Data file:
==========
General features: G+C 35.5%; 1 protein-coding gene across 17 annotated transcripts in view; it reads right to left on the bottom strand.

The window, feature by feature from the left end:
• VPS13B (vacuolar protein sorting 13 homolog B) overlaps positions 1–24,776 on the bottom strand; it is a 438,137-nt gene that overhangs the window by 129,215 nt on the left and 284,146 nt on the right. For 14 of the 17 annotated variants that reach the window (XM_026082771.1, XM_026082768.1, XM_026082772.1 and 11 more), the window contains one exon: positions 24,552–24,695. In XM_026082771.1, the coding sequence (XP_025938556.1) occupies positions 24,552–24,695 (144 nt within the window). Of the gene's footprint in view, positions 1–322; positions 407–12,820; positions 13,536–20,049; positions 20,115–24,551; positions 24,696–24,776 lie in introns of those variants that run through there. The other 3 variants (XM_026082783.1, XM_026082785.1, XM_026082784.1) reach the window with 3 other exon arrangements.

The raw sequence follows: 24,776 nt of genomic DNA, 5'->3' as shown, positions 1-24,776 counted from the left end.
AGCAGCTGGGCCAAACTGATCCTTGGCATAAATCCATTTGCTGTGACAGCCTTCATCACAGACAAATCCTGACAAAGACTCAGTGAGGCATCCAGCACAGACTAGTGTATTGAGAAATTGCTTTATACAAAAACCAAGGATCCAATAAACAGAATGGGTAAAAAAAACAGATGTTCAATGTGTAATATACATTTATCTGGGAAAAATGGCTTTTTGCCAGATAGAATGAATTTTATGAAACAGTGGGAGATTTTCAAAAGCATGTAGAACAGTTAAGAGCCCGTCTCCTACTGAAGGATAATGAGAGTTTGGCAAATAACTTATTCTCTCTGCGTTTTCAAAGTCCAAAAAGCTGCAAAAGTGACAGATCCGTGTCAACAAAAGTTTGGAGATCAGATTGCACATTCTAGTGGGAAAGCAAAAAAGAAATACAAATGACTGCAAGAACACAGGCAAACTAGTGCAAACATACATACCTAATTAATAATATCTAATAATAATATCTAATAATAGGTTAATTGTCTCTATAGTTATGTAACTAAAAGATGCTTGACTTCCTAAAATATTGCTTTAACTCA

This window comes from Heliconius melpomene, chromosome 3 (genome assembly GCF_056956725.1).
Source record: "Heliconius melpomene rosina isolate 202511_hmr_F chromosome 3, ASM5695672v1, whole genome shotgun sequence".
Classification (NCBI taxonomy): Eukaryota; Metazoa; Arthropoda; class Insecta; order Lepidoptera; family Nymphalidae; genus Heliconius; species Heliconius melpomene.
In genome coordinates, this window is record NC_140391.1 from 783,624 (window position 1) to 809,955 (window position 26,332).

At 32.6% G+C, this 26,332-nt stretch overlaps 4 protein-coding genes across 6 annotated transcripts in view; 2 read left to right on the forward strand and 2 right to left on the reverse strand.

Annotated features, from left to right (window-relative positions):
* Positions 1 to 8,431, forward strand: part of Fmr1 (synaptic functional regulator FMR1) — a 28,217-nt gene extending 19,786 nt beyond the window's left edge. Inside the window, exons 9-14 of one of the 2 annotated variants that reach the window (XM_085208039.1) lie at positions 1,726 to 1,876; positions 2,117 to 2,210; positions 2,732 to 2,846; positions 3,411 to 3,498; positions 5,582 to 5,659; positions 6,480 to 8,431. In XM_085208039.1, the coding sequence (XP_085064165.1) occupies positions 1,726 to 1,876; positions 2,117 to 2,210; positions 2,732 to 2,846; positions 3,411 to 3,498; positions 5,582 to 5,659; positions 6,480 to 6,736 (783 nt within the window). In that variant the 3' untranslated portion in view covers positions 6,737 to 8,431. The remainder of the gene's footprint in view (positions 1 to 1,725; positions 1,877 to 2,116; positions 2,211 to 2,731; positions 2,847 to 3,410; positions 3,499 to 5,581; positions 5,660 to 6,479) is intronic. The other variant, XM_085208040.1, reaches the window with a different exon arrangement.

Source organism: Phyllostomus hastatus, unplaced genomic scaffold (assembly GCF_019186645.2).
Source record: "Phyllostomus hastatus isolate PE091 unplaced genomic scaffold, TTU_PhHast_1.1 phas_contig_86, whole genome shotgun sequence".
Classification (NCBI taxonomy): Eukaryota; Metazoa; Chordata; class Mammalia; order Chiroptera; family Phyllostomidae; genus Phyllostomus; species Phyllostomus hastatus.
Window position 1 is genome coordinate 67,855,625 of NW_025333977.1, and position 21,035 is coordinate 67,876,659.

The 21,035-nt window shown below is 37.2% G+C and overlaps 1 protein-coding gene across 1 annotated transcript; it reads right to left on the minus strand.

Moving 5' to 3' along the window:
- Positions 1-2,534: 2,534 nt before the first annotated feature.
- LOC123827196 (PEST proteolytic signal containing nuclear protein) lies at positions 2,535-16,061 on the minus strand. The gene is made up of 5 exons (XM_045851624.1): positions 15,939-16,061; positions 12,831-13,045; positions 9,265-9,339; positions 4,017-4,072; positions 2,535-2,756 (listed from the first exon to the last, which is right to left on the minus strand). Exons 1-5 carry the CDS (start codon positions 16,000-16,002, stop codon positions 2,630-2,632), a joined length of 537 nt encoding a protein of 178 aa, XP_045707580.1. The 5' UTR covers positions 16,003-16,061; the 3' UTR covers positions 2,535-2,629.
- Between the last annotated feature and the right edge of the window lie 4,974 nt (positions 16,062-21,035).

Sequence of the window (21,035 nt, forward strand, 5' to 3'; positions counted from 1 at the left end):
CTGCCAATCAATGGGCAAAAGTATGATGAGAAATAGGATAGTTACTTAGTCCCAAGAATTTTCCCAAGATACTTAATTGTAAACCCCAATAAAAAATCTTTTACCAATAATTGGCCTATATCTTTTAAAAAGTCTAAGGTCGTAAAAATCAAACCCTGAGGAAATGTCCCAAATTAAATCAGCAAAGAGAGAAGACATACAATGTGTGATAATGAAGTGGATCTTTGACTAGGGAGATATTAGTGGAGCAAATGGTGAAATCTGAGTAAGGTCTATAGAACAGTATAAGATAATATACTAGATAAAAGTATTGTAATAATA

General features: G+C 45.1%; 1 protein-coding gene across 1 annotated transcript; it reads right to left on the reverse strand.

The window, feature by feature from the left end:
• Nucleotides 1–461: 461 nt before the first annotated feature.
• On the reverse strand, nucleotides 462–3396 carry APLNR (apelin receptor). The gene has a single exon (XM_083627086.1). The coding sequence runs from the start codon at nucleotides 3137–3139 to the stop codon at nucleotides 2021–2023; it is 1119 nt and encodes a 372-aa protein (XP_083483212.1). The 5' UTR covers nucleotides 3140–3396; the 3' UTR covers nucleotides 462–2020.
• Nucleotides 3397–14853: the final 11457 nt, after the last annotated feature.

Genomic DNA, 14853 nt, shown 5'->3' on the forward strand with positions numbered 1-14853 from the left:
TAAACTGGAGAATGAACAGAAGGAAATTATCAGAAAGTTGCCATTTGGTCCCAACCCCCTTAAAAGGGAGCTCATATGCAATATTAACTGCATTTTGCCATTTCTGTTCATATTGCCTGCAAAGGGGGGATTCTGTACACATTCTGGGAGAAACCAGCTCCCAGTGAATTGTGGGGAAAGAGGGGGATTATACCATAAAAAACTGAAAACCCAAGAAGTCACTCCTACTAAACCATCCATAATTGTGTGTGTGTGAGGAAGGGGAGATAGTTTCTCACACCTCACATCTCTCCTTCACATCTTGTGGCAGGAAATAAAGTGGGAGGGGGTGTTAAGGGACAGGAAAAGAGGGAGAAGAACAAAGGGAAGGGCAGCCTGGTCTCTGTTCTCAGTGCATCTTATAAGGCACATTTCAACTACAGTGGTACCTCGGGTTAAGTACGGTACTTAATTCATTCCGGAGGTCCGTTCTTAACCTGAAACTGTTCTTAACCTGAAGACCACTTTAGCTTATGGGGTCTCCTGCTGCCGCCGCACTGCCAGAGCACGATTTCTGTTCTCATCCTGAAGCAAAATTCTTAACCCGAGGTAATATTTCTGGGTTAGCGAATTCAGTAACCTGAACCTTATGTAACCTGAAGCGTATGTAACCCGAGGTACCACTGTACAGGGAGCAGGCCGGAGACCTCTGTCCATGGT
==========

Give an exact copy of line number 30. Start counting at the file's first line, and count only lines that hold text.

TAAACTGGAGAATGAACAGAAGGAAATTATCAGAAAGTTGCCATTTGGTCCCAACCCCCTTAAAAGGGAGCTCATATGCAATATTAACTGCATTTTGCCATTTCTGTTCATATTGCCTGCAAAGGGGGGATTCTGTACACATTCTGGGAGAAACCAGCTCCCAGTGAATTGTGGGGAAAGAGGGGGATTATACCATAAAAAACTGAAAACCCAAGAAGTCACTCCTACTAAACCATCCATAATTGTGTGTGTGTGAGGAAGGGGAGATAGTTTCTCACACCTCACATCTCTCCTTCACATCTTGTGGCAGGAAATAAAGTGGGAGGGGGTGTTAAGGGACAGGAAAAGAGGGAGAAGAACAAAGGGAAGGGCAGCCTGGTCTCTGTTCTCAGTGCATCTTATAAGGCACATTTCAACTACAGTGGTACCTCGGGTTAAGTACGGTACTTAATTCATTCCGGAGGTCCGTTCTTAACCTGAAACTGTTCTTAACCTGAAGACCACTTTAGCTTATGGGGTCTCCTGCTGCCGCCGCACTGCCAGAGCACGATTTCTGTTCTCATCCTGAAGCAAAATTCTTAACCCGAGGTAATATTTCTGGGTTAGCGAATTCAGTAACCTGAACCTTATGTAACCTGAAGCGTATGTAACCCGAGGTACCACTGTACAGGGAGCAGGCCGGAGACCTCTGTCCATGGT